02 Feb Making an MMO in seven days
A few weeks ago we presented a game we made during the Norwegian Gameplay Championship, and this we week do a slam-down with a second game we made in the same game jam.
RainBow is a fully functional MMO, made in under a week! Scoping is a huge part of games in general, and especially game jams. It’s absolutely crucial to scope small to be able to finish something at all! So making an MMO is probably the stupidest thing we’ve tried. This game jam lasted for a whole week though so we were seduced by the possibility of a larger project.
The theme of the game jam was fear, and with RainBow we wanted to tackle xenophobia (in Norwegian, xenophobia directly translates to “difference-fear”). In RainBow all players are given a random colour when they log on. To gain currency you will have to stand within a small distance to other players. The more players close together, the faster the currency accumulates for everyone. The close player’s colours will over time assimilate, merging at the middle ground, so a red and blue person hanging out will both turn purple over time. The currency gained can be used to craft a bow, arrows and walls, to create a small base for your group.
Those are the underlying systems. So what happens when a group with the same colour, meets another group of a different colour? Will you fight? Or will you become friends, work together, and a new colour will be created?
Our goal of the project was to give people an open playground, a small sandbox for people to explore and play around in. But near the end, we were (naturally) forced to cut things short and compromise, but we’re still pretty happy with the final result. By cutting and keeping features to a bare minimum we ended up with a Minimum Viable Product we can iterate on later.
We might continue on this project on the side a bit, adding some kind of persistence and “something to defend”. Maybe a hunger/food resource could fit neatly? Changing or adding something ‘small’ like this will change the way people play it on a massive scale. Playing around with these ideas and systems, and seeing the results almost instantly in a multiplayer setting, is a very fun way of making video games.
Words from the devs:
Design & Art
Making a game about xenophobia is super interesting! How quickly does a group of players turn into a hive-mind, with an ‘it’s us against them’-mindset? Especially in a huge MMO world, with rules of both survival and cooperation, will ‘societies’ emerge and automatically start to compete and/or kill each other? And if so, what changes will affect it? It’s not a novel concept in MMO-settings, but making a more simplified game with this as one of the main goals was an interesting challenge.
In DayZ and Rust, people don’t take chances with strangers (often for a good reason), but in RainBow, we designed it so you actually depend on other people to gain the only currency used to craft items. Being more people is always more efficient and better.
Like any jam, we didn’t have time to add all the things we wanted, though. The most notable being a need, like food, so there’s a dynamic element that drives your actions. I would also have liked to add more things to do other than shoot each other with bow and arrow, as this limited interaction automatically pull people towards aggressive interactions (even within the same groups!).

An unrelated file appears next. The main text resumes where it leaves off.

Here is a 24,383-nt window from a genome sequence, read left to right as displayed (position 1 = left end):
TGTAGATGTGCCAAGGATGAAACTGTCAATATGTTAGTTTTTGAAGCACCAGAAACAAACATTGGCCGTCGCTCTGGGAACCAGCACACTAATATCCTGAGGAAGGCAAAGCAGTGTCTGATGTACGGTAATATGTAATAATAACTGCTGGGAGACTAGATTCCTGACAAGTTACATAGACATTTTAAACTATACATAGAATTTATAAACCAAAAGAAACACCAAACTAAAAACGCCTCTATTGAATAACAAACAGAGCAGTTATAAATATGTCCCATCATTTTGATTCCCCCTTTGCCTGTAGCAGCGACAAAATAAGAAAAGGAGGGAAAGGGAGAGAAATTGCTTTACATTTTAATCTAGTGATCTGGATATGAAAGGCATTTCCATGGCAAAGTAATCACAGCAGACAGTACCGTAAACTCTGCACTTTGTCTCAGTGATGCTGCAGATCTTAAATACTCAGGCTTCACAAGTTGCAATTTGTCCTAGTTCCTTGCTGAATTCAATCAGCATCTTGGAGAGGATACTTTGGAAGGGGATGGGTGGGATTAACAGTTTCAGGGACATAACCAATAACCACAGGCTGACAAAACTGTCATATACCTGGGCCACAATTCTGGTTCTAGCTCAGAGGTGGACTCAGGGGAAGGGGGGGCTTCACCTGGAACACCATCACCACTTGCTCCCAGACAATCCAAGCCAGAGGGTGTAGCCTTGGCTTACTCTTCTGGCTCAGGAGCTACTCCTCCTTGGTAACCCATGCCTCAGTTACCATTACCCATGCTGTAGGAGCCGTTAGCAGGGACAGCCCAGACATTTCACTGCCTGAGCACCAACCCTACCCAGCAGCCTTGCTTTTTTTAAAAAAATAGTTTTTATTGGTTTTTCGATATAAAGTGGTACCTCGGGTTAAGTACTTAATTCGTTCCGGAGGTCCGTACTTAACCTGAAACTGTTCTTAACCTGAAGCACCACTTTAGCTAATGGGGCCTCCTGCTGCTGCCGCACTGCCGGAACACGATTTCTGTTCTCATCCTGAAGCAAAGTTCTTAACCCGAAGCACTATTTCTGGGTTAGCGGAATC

But even within these limitations, I think RainBow turned out to be an interesting experiment. While testing with 15 players, two gangs emerged surprisingly quickly (green and blue), and almost automatically started shooting the other ‘team’ – even though no-one told them to, and that nothing separates them except colour. In fact, they would actually benefit from working together instead! What strange people we are…
It would be interesting to see how a few more elements would influence their behaviour, though, so I’m looking forward exploring it more as a side project.
Design & Programming
There is a running joke in the indie game community where “making an MMO” is something you should never do ever unless you want a world of pain and frustration down the line. We’ve had this other, much bigger, “MMO” idea internally for a while now that has been lightly chuckled at due to the fact that MMOs are something that you should never ever do as an indie game company. There are few people in the indie game industry who actually know network programming. Not knowing what happens under the hood makes projects like these have a massive unknown scope. I’m one of the very few people I know who have network programming, security and optimisation as my main area of interest on the side. “I walk a lonely road…”
There is also the problem of bandwidth optimisation, monitoring and scalability. The standard existing solutions don’t do this kind of things, so you end up having to make them yourself. This takes time.
*SpatialOS kicks down the door*
Where have you been all my life?
SpatialOS makes life easier for everyone involved in developing the game. The programming is easier are more manageable than any other solution I’ve tried, the documentation is straight out amazing, the live inspector of the game and metrics blows my mind.
It’s live and deployed in the cloud with a few clicks. With this, designers can sit down and almost see immediate changes be made to the game with live players.
Oh, and it works great with Unity out of the box, so there’s that. With Unity exploding in popularity and with people who seem to know what they are actually doing, mixed with amazing support and an actual community, I believe that this solution is here to stick. Hopefully, we will see many awesome games be made with this new tech. (This is not a sales pitch, but please try it out.)
So in seven days, we made a functional and persistent MMO with the help of SpatialOS.